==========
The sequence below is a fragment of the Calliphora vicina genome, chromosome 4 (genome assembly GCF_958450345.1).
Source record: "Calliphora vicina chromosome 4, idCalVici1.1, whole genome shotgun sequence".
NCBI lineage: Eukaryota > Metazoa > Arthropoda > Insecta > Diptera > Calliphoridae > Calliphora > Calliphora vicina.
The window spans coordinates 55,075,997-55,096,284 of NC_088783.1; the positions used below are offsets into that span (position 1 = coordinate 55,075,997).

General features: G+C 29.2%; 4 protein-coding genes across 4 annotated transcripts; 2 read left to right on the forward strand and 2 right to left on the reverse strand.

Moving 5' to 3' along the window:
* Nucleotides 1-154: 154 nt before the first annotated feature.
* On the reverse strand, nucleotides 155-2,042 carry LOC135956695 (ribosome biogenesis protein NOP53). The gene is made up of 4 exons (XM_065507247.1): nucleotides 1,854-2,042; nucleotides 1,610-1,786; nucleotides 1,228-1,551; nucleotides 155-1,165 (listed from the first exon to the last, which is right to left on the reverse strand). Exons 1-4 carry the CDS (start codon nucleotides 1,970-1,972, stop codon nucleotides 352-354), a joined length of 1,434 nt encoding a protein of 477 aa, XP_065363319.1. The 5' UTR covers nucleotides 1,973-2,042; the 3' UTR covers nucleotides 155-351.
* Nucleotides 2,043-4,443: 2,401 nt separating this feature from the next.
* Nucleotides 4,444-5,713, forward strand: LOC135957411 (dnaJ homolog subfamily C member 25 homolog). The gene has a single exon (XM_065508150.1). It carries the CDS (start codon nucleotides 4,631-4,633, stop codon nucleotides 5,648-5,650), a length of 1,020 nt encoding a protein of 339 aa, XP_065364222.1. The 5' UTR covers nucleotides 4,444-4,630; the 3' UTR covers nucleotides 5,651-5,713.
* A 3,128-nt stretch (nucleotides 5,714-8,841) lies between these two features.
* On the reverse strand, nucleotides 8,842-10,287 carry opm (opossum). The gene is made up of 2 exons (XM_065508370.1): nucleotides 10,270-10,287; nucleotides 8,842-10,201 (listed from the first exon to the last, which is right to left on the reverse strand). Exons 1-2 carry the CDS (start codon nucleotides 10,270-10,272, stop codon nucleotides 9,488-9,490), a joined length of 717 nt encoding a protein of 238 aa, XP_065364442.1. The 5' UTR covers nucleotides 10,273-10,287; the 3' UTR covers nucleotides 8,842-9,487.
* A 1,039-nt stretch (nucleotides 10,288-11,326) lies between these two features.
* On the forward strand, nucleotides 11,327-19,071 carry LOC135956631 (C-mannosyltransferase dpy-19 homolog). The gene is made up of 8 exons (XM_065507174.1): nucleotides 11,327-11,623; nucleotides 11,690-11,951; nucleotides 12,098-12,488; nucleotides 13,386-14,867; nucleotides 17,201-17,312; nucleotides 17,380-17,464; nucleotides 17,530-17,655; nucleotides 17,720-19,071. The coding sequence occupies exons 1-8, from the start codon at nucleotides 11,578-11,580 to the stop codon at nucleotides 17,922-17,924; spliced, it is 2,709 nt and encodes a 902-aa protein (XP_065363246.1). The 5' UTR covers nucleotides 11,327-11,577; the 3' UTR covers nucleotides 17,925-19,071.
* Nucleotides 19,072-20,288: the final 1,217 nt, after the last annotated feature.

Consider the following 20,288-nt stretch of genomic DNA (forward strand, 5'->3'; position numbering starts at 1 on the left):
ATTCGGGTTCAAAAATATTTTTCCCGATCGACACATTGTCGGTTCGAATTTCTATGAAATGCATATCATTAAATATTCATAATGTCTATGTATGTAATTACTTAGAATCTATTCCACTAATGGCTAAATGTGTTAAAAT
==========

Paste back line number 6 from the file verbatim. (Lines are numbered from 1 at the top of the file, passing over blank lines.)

Moving 5' to 3' along the window: